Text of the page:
I entered a Lee Valley store the other day and the first thing I saw was a table full of displays, on one of which was a sign proclaiming “Made in Germany.” The words were printed several inches high. You couldn’t miss them. Lee Valley carries lots of items, from all over the world, and if you look through their catalogues, you’ll see the country of origin identified when it’s Canada, the US, or one of the European countries. But never China, although that’s where the majority of items come from. I now automatically conclude that unless specifically stated otherwise, the product is made in China.
There’s more to obfuscate the situation (obfuscate, meaning to confuse, bewilder, comes from the Latin “obfuscare,” to darken). You think you know who produces something, only to find out that the producer has been acquired by another, bigger company. For example, there’s a brand of cookware that’s been the pride of Italy for generations – Lagostina, a company that was founded in 1901 in Omegna, in north-west Italy. In 2004 Lagostina became part of the French Groupe SEB, which has also acquired other famous American and European brands such as All-Clad, Krups, Moulinex and WMF. Many of SEB’s products are now manufactured in China. In the case of Lagostina, most of their cookware is made in China, which I’ve never seen declared on their products. The few items still made in Italy or France are clearly advertised as such. Manufacturing is done in China because of cheap labour, naturally. Strange, then, that the prices usually don’t reflect the lower costs.
When it comes to health supplements, the picture becomes even more bewildering. Webber Naturals, the maker of vitamins and other health products, styles itself “Proudly Canadian.” On its labels you read that the contents are “formulated and packaged in Canada.” But what’s the country of origin of the ingredients? It’s not Canada. Many of the vitamins we consume are manufactured in China – is that where Webber Naturals sources its ingredients? Is it fair that labelling laws allow this kind of information to be concealed? Would the makers of health products fail to disclose it if the ingredients came from Switzerland, for example? Somehow I doubt it.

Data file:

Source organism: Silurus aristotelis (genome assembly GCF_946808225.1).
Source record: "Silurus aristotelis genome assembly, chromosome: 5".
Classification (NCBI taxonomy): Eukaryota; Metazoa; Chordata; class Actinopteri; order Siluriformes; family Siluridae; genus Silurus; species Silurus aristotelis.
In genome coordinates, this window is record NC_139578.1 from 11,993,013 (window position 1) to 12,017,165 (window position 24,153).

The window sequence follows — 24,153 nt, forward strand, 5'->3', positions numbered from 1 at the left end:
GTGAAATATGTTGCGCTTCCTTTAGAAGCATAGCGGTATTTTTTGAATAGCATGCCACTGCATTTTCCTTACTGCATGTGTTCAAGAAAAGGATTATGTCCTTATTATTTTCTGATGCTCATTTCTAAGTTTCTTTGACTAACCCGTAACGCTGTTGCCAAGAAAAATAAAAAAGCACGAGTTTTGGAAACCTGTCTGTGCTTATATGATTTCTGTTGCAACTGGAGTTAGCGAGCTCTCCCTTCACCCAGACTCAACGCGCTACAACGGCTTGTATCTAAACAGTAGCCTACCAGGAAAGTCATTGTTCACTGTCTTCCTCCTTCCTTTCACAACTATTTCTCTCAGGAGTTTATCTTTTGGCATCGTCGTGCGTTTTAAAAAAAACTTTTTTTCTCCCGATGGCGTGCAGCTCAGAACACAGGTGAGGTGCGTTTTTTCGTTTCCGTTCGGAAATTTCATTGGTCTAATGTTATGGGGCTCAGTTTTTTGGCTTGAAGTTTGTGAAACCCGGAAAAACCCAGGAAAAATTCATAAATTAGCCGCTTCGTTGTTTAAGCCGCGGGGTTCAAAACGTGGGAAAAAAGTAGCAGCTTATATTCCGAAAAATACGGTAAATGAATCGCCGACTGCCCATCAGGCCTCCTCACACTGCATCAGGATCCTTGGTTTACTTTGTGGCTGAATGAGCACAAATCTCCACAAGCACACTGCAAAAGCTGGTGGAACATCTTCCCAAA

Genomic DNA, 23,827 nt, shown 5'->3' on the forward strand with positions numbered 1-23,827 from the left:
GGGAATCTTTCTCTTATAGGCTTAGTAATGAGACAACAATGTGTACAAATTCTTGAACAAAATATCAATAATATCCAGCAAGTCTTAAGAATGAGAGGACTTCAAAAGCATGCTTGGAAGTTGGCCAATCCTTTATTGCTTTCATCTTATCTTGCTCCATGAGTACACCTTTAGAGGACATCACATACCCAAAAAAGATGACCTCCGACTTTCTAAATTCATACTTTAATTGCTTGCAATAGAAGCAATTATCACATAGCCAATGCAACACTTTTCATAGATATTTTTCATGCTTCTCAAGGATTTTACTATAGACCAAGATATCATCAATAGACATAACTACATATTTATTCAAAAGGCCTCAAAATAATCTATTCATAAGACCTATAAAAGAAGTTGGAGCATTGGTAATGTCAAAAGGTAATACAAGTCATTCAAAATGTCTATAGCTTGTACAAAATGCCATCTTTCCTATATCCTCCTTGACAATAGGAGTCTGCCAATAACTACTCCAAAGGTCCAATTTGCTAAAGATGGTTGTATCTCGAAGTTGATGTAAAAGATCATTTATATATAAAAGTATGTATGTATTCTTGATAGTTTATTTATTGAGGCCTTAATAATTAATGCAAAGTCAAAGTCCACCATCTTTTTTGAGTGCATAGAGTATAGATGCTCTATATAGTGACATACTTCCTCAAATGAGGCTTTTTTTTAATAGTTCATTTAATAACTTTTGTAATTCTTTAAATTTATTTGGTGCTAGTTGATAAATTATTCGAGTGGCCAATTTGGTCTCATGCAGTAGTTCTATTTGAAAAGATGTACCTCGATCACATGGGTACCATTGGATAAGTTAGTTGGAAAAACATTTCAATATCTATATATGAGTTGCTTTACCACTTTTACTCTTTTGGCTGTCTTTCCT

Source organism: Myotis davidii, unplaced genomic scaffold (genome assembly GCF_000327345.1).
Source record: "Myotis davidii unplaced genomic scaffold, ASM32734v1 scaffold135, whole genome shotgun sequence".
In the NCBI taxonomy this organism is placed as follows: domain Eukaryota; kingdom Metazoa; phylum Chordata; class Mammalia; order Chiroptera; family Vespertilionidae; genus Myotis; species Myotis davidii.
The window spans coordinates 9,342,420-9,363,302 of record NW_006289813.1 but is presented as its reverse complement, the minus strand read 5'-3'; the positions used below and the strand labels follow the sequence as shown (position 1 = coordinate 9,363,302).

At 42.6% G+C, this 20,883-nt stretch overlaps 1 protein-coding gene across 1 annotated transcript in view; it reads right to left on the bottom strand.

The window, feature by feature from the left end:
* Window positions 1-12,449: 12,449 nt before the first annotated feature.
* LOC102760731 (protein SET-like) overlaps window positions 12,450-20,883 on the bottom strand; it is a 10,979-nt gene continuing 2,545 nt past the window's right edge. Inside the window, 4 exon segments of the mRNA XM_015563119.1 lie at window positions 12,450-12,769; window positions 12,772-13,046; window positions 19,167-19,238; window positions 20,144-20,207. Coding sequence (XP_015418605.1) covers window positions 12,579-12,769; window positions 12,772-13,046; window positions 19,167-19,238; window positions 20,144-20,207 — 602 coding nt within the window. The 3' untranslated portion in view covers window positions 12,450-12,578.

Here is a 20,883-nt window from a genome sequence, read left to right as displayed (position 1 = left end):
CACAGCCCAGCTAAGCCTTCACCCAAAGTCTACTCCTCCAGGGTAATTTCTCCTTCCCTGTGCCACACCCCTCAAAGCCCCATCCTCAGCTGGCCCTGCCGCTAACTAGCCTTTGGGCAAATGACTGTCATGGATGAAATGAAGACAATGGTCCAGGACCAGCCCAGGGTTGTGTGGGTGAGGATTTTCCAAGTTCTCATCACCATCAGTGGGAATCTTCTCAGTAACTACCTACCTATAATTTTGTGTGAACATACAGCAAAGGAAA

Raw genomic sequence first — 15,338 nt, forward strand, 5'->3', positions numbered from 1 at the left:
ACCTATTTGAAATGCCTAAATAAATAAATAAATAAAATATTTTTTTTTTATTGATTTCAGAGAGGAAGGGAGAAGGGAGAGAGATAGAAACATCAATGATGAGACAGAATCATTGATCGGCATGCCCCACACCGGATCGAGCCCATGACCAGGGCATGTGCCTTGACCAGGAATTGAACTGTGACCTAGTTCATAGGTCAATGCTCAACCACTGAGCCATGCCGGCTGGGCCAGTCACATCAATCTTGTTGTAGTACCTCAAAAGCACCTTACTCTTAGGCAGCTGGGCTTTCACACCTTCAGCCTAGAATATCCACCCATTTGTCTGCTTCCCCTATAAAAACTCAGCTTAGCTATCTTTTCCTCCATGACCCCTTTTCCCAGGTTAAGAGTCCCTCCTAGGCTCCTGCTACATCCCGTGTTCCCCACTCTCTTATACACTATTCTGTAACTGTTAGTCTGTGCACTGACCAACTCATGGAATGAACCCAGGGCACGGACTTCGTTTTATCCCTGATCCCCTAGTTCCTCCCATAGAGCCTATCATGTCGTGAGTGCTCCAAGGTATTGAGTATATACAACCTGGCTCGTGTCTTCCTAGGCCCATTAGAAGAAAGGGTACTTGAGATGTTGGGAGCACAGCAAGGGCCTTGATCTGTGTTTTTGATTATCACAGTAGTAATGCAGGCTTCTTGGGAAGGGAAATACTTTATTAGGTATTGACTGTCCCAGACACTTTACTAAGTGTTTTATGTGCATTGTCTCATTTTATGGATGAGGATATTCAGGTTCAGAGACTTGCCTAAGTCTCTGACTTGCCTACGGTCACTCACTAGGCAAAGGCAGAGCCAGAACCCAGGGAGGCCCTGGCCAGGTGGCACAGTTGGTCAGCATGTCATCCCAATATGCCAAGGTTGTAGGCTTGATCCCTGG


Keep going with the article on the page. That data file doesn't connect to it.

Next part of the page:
Also food items are plagued by a surfeit of obfuscation. I walked through the aisles of a local supermarket and examined items on the shelves at random. A can of Western Family Peaches is declared a “Product of Greece” (don’t peaches grow anymore in the Okanagan?), but a can of Western Family Tomato Sauce states “Made in Canada from domestic and imported ingredients.” Imported from where? China happens to be the world’s largest producer of tomatoes (61,631,581 tonnes in 2021), so is that where those unidentified ingredients come from?
‘Product of’ and ‘Made in’ are terms we frequently encounter on labels, be it food, clothing, cookware, etcetera. If you’re looking for something almost totally Canadian, look for the phrase “Product of Canada.” It means at least 98 per cent “of the total direct costs of producing or manufacturing the product have been incurred in Canada and the last substantial transformation of the product occurred in Canada;” whereas for “Made in Canada” it’s only 51 per cent.
Why should we have to untangle all this terminology every time we shop? It certainly deters me from buying anything. I choose local fresh food whenever possible. If tempted to acquire something other than food, I think twice about it and nearly always conclude I really don’t need it. The positive side to all this obfuscation – it’s made me reluctant to consume, which in turn has made planet Earth a happier and healthier place.